London law firms work towards socio-economic diversity

January 9, 2013 London law firms are taking up a range of initiatives to remove the barriers that prevent students from lower-income backgrounds pursuing a career in law. This article from The Guardian gives a snapshot of programmes across a number of London firms.

Linklaters has a program that targets younger students, getting involved with children as young as age five in Hackney's primary schools, and inviting around 750 under 16s from local schools into the office each year to give them a taste of life in an international law firm. The firm offers 60 work-experience positions for students aged 16 and above that are either in receipt of free school meals or who would be the first in their family to go to university.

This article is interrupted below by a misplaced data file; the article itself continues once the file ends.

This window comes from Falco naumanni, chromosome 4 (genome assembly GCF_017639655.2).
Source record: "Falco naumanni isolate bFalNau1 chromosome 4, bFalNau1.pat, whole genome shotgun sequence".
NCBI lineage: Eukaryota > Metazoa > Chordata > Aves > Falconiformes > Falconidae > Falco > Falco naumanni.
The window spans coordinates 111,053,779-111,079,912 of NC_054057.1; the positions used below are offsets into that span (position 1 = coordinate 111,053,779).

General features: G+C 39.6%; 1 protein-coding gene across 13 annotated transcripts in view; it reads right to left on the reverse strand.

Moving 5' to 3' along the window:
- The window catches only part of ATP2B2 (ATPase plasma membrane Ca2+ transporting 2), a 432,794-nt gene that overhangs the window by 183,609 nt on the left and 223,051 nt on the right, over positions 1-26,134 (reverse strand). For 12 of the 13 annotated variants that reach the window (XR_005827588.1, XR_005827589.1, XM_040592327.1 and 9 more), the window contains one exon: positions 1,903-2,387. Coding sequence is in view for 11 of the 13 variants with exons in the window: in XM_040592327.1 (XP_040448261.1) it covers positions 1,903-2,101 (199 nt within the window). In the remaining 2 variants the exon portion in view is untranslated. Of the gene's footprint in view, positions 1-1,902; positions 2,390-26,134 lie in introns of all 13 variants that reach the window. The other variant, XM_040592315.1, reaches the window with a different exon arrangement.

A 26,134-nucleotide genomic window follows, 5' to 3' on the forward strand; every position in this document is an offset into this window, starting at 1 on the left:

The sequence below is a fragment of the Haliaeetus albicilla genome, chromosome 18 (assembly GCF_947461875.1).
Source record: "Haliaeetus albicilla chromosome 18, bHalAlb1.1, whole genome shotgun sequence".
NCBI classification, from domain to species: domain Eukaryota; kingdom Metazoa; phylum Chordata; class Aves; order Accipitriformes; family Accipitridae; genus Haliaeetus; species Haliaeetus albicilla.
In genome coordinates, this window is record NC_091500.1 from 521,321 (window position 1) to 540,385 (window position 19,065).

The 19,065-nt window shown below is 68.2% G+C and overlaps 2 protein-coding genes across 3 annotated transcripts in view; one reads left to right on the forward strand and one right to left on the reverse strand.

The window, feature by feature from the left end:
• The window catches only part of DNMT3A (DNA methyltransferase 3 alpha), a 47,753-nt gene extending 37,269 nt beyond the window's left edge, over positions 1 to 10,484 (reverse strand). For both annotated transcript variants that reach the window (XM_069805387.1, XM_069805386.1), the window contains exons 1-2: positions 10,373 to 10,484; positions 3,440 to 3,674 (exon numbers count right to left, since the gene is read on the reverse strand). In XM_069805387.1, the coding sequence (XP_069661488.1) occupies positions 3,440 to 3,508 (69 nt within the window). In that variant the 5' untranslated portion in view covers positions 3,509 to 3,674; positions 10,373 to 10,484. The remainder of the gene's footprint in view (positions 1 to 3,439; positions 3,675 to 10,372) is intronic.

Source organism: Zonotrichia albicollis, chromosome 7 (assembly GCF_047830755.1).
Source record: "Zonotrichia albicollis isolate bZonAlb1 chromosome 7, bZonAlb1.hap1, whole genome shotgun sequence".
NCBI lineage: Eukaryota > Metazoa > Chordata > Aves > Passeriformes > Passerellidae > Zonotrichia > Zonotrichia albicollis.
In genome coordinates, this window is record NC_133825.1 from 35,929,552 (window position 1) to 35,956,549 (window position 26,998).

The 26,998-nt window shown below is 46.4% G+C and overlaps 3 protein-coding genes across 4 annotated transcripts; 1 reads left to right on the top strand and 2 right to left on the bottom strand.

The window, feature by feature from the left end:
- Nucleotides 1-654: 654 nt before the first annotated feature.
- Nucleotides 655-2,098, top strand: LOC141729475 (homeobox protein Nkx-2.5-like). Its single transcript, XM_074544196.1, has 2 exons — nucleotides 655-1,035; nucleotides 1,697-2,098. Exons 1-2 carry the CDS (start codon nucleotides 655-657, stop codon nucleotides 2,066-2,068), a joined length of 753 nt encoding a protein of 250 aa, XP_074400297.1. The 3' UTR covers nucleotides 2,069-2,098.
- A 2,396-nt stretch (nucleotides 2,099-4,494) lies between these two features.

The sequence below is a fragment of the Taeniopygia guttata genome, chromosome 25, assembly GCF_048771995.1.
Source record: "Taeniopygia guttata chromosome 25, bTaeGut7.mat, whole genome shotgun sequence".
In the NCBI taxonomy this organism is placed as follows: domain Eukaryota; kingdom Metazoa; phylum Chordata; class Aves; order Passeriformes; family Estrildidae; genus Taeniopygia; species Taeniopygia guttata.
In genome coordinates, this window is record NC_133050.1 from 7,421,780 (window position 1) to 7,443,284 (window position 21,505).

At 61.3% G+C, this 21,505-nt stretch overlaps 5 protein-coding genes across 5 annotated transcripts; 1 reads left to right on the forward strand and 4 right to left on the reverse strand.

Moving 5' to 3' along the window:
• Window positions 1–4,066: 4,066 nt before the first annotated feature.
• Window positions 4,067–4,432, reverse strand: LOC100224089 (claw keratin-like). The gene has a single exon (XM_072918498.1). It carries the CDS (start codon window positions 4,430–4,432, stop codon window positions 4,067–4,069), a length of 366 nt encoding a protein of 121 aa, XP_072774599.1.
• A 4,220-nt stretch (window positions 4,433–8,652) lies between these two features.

Slaughter and May’s Key Project at a school in Islington supports students from year nine until the end of their A-levels, giving them weekly one-to-one tutorials, after-school workshops and career insight events. The students are offered advice and assistance in applying to university.

Herbert Smith Freehills offers a five-year scholarship programme called Networked, providing work experience, mentoring, skills training and internships, plus an annual bursary during their academic degree, to five students from local boroughs from year 12.

comments powered by Disqus